Thursday, October 21, 2010

Mama's Sedum

If we searched, I think most gardeners could trace the roots of their love of gardening to some family or acquaintance, or, as in my case, find their lineage back to generations of gardeners (both sets of my grandparents were farmers as were, respectively, their parents).

But many of us also have plants that we can trace to other family members.  My maternal grandmother, whom we called "Mamaw," would not really have thought of herself as a gardener, since most of the gardening she did was in the process of raising food in the vegetable garden and preserving it for use throughout the year.  She did however, out the back door of the farmhouse, have a small 8'X10' plot containing, as I recall, some portulaca, a species of yellow and pink columbines, some "hens and chicks" and a tall sedum. 

Mamaw's Sedum
Sometime after I started gardening at our first home, and before Mamaw passed on shortly after that, I got a start of the columbines and sedum from her and when we moved to our current home, I transplanted them again.  Currently, the sedums, along with some goldenrod, provide the fall flowering and foliage in a bed that is composed primarily of peonies long past their prime.  They do this year after year, without any care or extra water at all, and they suffer neither from insect pest nor fungal disease.  They're not called "live-forevers" by coincidence!  In fact, looking at the list of what Mamaw grew for enjoyment, all of them are low-maintenance, low-water survival plants that don't take time away from the more important business of putting food on the table. The columbines are the same easy care plants for me as the sedums are, popping up here and there with wild abandon in my garden, but it is the sedum I associate, for some reason, with my grandmother.      

I don't know what exact species or cultivar of sedum I inherited from my grandmother.  I thought for awhile that they were simply the ubiquitous 'Autumn Joy', but I've seen the two side by side and Mamaw's sedum is a little more pink-purple and fades to a duller brown than the currently commercial 'Autumn Joy'.  It doesn't really matter.  I very much enjoy other more modern sedum cultivars and I grow, for instance, Mohrchen and 'Vera Jameson' and 'Frosty Morn and Matrona, but some stay small and sprawl and others get big and sprawl (unless cut back severely in August or grown through supports), unlike my inherited sedum who stands tall and stays vertical without support at the end of the season.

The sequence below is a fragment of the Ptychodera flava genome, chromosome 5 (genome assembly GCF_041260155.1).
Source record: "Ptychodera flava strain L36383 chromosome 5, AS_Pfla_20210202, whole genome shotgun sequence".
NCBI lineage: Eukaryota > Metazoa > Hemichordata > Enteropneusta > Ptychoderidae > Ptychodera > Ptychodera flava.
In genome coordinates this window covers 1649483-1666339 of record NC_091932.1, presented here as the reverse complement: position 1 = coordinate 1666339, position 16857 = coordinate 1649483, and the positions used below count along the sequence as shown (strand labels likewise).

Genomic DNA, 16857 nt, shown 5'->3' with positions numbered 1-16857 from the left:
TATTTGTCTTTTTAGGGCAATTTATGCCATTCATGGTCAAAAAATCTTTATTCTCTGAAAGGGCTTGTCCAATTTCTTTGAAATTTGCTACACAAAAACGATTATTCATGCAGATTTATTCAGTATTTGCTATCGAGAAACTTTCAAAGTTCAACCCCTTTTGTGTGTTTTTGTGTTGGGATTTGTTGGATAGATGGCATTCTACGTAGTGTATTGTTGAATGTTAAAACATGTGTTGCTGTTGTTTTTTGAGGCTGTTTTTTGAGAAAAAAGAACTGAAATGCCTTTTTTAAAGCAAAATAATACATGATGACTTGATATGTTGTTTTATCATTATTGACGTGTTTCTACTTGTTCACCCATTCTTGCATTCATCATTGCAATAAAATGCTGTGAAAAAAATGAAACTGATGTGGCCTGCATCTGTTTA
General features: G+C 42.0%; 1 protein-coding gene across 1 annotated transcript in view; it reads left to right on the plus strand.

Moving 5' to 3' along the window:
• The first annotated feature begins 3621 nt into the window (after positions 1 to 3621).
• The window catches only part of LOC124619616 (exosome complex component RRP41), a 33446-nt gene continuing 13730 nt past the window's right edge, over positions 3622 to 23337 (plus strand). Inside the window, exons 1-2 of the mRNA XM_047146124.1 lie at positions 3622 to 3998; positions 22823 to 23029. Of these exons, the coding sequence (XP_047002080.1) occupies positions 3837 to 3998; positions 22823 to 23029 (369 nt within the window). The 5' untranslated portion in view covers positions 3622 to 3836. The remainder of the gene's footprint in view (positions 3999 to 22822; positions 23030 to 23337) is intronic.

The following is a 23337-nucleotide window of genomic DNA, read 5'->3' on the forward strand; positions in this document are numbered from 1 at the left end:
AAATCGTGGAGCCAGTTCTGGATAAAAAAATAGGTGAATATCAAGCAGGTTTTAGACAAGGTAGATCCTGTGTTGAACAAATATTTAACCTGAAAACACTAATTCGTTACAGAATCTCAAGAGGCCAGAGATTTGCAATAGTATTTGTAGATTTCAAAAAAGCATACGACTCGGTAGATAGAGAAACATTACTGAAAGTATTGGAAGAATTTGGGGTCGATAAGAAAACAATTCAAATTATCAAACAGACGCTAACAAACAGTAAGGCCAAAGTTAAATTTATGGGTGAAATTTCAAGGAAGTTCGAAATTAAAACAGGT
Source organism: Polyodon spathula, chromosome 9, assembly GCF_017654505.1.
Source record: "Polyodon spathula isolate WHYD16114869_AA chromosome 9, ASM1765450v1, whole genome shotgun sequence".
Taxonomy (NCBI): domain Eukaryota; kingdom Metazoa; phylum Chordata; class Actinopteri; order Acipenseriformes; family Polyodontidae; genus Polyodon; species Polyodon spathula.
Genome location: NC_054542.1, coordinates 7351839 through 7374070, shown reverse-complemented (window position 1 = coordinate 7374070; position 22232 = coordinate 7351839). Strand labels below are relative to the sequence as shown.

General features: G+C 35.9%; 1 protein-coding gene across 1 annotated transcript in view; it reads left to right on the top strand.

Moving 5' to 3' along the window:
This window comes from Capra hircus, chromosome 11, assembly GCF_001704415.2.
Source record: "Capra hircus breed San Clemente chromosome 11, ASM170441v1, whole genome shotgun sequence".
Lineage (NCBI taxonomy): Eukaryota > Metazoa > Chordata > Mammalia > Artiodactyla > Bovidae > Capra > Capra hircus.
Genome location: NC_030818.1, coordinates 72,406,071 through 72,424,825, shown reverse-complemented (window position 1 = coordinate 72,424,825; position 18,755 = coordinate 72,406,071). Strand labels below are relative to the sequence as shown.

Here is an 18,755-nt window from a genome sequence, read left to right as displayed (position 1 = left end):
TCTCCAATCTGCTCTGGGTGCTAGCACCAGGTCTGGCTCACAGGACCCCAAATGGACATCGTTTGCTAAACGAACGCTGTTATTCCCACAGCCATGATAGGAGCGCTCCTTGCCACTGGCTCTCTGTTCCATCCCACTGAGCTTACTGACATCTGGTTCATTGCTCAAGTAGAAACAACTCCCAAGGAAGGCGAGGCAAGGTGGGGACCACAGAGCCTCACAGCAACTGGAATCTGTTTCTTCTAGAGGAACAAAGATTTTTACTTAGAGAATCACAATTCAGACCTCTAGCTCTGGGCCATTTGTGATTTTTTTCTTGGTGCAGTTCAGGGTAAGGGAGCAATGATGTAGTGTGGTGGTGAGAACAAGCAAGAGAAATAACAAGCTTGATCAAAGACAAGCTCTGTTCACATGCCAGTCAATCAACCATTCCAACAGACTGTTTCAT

I've lost the chance to listen more to the wisdom of my grandmother, but I can still enjoy her plants.  And maybe, just maybe, she's still teaching me that it's not flashy new appearance, but long-term staying power that is the most important criteria to keep us going in gardening and in life.


  1. You and I have the same sedum! Mine came as a passalong plant from a friend of my mother. I have always thought it to be Sedum spectabile.

  2. It could indeed be the species S. telephinum. If it is, it has some good qualities, even aside from the sentimental aspects.

  3. What a wonderful memory evoker to have! My grandmother was also a gardener, but she gardened in Tucson, Arizona, when I knew her and I never got any plants from her.

    That said, I did get to share in her enthusiasm for birds and wildflowers during our rare visits, and I'm sure that her excitement and knowledge helped fuel my own "budding" interest!


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